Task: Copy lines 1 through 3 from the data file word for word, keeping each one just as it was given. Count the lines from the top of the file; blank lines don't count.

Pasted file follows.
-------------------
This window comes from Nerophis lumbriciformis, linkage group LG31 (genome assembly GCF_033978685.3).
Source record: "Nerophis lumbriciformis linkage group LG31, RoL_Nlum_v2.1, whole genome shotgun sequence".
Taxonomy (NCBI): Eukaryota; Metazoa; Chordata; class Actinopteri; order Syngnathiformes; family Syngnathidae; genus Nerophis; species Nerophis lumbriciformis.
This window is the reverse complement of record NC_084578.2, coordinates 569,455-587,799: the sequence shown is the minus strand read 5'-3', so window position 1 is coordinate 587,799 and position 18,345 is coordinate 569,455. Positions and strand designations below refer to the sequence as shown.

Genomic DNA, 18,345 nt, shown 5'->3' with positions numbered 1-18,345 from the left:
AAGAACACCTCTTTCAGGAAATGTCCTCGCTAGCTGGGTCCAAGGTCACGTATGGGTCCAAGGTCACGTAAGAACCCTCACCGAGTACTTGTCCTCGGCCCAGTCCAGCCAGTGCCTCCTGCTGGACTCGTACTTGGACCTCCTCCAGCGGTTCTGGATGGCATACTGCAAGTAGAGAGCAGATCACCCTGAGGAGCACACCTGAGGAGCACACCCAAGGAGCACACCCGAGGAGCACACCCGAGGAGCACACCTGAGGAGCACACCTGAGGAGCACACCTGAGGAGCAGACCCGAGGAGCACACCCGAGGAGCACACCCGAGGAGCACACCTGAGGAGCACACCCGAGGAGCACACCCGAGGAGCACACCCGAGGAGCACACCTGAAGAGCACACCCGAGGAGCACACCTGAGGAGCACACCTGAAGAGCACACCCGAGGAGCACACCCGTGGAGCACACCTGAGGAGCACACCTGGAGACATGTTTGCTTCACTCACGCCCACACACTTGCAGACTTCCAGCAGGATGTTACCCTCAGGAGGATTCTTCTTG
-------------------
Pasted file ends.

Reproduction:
This window comes from Nerophis lumbriciformis, linkage group LG31 (genome assembly GCF_033978685.3).
Source record: "Nerophis lumbriciformis linkage group LG31, RoL_Nlum_v2.1, whole genome shotgun sequence".
Taxonomy (NCBI): Eukaryota; Metazoa; Chordata; class Actinopteri; order Syngnathiformes; family Syngnathidae; genus Nerophis; species Nerophis lumbriciformis.